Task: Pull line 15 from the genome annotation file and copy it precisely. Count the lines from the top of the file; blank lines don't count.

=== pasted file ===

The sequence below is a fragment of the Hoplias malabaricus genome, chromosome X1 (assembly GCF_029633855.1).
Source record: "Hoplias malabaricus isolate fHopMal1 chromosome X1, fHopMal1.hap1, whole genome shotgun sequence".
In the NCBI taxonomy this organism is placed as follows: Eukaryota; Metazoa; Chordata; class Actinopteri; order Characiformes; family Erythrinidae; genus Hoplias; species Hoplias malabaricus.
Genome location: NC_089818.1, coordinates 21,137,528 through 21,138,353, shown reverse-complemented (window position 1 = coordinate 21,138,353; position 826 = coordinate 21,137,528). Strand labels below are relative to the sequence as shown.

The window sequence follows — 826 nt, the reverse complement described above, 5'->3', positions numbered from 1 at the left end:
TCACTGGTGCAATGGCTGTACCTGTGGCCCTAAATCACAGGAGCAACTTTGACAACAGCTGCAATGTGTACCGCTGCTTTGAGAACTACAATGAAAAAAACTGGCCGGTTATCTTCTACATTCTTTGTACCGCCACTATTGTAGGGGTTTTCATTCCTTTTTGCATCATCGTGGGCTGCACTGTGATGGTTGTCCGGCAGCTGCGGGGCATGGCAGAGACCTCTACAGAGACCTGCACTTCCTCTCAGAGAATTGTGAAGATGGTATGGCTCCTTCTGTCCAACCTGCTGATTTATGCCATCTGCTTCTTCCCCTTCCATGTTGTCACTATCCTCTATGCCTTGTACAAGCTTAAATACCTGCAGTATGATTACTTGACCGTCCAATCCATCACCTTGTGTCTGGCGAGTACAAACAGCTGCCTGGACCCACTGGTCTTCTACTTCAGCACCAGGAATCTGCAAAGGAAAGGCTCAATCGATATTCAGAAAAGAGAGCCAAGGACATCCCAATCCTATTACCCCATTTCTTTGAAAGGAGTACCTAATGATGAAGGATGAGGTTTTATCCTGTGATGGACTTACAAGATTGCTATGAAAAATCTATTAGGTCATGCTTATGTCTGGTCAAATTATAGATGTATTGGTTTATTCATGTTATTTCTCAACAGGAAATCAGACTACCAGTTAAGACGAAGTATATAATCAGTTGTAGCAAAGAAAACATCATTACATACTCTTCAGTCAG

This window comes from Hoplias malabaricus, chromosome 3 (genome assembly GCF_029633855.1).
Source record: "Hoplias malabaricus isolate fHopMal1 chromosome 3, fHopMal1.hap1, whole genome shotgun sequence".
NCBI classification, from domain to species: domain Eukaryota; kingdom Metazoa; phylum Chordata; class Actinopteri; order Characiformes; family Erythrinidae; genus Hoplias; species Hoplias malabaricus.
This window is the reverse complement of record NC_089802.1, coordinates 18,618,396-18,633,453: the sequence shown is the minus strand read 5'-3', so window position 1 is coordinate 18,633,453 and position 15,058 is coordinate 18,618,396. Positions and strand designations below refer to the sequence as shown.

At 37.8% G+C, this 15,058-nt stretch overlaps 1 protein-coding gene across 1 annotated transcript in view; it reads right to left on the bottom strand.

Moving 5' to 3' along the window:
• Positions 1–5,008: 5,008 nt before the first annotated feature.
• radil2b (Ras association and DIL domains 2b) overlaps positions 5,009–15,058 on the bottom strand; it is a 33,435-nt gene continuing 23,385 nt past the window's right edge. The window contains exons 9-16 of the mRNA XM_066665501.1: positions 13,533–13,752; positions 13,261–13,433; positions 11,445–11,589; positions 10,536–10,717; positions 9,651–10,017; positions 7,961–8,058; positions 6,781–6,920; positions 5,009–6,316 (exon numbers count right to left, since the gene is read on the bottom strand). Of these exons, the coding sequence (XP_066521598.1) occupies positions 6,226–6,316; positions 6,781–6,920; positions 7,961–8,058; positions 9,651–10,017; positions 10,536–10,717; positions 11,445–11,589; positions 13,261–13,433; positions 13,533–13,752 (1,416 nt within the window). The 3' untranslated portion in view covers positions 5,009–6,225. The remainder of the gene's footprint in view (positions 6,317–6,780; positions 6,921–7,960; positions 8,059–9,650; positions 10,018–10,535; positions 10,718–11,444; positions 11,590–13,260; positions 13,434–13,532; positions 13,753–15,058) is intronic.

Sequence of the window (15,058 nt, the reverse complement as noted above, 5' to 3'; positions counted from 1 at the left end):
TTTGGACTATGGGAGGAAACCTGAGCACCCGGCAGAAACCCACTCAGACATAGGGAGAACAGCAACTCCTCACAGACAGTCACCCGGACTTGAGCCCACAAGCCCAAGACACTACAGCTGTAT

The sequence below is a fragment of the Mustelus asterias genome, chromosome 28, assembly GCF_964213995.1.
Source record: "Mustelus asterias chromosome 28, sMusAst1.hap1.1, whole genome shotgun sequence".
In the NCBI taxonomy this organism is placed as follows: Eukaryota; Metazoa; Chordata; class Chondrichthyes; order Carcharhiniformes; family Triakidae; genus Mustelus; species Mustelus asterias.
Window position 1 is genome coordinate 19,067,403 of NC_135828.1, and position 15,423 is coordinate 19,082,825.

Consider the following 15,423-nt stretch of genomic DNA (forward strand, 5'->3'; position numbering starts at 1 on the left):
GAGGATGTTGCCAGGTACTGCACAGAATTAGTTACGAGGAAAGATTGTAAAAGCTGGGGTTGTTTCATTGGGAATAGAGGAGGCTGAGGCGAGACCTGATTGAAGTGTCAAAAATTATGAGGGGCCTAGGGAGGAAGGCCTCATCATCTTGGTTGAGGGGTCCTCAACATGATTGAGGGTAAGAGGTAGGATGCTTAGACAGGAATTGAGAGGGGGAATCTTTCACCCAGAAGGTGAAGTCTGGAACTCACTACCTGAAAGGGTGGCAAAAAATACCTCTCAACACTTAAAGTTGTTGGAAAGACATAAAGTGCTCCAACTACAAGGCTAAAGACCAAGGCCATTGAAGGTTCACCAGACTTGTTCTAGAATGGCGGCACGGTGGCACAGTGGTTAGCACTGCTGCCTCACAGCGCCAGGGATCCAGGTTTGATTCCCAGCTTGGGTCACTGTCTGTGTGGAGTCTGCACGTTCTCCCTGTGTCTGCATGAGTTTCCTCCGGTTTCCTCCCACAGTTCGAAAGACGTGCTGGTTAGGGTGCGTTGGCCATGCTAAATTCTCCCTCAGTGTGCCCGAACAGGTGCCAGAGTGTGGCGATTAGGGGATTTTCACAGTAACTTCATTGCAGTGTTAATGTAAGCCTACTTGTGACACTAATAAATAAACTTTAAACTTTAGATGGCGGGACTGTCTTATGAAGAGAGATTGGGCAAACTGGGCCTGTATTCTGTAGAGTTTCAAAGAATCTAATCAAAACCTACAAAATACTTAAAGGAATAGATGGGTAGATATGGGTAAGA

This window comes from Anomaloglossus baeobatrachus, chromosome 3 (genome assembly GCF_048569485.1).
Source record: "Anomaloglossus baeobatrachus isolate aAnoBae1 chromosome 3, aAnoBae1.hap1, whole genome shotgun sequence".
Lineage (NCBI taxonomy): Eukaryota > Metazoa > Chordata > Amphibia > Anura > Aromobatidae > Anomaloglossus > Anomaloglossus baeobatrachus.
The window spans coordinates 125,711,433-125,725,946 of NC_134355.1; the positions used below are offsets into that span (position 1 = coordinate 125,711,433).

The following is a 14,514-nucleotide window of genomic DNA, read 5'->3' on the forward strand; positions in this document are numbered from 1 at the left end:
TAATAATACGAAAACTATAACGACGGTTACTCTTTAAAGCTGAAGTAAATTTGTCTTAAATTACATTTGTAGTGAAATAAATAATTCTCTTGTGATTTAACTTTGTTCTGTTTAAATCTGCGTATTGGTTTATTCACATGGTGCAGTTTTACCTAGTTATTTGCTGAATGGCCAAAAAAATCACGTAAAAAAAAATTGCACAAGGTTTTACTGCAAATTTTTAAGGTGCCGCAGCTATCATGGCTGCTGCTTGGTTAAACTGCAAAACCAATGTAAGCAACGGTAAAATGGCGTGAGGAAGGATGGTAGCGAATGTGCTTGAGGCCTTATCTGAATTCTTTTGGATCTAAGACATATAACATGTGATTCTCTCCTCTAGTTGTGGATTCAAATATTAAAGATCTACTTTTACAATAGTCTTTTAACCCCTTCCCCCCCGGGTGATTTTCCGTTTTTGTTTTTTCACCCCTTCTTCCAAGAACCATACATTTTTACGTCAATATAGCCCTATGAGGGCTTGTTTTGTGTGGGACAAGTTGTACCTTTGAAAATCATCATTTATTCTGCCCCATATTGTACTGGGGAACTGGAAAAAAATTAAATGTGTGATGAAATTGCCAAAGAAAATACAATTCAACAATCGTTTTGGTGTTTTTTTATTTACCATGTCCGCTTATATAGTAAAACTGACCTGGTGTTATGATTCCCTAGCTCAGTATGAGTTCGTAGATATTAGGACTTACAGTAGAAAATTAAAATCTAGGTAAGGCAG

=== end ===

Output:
Sequence of the window (15,058 nt, the reverse complement as noted above, 5' to 3'; positions counted from 1 at the left end):